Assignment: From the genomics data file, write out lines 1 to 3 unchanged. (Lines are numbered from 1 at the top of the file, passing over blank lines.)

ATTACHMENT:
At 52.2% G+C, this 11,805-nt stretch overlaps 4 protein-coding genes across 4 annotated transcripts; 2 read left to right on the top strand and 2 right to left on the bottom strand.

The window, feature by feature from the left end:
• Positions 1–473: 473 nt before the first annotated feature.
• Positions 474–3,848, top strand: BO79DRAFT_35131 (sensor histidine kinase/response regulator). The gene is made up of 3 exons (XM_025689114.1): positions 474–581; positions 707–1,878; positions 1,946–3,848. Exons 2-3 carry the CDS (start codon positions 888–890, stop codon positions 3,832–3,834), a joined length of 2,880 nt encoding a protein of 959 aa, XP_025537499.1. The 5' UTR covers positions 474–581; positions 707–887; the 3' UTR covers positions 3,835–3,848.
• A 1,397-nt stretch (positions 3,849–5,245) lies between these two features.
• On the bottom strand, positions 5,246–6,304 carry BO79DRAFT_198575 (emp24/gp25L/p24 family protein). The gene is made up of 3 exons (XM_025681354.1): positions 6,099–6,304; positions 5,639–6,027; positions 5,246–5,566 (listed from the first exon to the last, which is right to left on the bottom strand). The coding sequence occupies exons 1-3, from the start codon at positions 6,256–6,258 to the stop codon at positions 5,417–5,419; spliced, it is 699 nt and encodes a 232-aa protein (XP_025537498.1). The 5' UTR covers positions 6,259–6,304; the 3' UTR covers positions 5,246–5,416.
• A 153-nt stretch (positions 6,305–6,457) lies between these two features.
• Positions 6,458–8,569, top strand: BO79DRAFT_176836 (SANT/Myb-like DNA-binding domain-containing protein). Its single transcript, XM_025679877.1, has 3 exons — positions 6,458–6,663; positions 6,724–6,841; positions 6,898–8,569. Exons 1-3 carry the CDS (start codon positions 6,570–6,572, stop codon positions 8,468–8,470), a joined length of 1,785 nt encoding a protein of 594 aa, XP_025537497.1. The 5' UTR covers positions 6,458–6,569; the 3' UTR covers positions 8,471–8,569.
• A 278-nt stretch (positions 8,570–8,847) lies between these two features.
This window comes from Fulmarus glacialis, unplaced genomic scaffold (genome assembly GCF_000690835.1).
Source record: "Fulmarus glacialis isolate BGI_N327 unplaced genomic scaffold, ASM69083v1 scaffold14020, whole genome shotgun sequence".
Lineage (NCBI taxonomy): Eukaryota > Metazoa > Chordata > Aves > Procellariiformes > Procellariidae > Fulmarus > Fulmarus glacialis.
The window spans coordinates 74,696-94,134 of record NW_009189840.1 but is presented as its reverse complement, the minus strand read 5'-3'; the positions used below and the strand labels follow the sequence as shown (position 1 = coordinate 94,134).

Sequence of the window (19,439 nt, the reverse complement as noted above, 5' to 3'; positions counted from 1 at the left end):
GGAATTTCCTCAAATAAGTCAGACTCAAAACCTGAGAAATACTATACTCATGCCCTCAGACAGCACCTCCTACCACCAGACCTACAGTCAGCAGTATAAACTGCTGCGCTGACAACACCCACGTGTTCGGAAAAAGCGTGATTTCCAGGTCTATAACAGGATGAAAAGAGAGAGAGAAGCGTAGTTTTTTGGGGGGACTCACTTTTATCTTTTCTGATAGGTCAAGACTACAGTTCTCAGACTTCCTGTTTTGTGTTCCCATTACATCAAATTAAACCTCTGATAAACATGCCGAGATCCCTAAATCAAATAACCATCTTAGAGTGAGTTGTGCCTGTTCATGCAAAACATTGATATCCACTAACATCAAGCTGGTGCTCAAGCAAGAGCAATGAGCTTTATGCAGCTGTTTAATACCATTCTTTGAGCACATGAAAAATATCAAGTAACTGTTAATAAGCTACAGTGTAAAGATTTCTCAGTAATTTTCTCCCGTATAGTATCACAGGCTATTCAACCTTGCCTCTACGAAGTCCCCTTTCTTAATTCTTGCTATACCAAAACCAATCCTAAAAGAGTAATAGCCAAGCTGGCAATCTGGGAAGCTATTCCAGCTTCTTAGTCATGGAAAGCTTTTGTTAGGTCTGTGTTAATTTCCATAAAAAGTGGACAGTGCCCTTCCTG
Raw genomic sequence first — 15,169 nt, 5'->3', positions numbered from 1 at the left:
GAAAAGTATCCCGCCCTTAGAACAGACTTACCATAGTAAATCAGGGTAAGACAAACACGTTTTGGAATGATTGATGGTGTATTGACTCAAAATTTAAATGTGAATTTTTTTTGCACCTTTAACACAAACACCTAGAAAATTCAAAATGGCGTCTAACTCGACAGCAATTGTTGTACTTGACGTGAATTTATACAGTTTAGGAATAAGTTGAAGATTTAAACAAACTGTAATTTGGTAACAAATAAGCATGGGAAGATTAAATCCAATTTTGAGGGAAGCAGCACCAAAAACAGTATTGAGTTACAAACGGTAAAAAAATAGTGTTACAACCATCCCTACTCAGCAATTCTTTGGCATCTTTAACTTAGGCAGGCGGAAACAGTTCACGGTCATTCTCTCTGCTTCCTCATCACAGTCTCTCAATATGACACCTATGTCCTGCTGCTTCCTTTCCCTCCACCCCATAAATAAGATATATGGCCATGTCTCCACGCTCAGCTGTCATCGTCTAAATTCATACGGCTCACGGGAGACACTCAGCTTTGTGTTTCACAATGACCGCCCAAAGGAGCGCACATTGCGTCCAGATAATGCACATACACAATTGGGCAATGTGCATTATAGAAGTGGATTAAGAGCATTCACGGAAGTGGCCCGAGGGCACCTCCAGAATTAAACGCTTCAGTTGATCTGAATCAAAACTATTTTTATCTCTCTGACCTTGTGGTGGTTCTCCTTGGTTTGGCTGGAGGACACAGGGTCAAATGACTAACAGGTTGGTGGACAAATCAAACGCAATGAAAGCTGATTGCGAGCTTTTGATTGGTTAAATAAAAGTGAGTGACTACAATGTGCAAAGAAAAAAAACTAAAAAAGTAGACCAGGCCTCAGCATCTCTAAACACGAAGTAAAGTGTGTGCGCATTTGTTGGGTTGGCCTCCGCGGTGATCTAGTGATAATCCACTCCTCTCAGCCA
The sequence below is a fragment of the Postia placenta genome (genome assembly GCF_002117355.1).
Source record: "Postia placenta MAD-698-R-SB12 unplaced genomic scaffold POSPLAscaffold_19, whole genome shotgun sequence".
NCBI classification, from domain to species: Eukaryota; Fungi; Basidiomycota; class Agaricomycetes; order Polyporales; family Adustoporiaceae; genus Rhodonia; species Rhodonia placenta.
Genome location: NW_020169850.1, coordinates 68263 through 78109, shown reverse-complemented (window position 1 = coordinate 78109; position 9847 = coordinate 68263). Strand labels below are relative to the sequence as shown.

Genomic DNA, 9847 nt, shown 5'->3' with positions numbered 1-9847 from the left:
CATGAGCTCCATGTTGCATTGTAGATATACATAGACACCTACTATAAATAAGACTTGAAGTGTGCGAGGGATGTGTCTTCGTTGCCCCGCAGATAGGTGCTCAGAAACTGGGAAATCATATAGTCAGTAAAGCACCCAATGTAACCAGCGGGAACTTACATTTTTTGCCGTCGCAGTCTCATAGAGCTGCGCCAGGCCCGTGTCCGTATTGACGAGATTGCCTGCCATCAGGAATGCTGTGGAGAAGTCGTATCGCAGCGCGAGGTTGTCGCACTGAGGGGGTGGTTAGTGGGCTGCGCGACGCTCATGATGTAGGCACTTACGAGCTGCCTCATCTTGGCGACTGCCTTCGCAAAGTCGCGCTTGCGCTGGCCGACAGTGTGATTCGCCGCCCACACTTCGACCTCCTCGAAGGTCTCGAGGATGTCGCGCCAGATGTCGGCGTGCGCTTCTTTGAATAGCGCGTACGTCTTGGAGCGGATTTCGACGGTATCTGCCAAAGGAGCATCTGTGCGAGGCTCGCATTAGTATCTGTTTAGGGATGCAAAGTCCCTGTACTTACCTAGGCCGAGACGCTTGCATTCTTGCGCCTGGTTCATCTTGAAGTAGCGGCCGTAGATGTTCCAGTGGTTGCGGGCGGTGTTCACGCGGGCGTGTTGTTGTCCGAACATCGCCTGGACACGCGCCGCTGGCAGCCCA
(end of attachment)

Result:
At 52.2% G+C, this 11,805-nt stretch overlaps 4 protein-coding genes across 4 annotated transcripts; 2 read left to right on the top strand and 2 right to left on the bottom strand.

The window, feature by feature from the left end:
• Positions 1–473: 473 nt before the first annotated feature.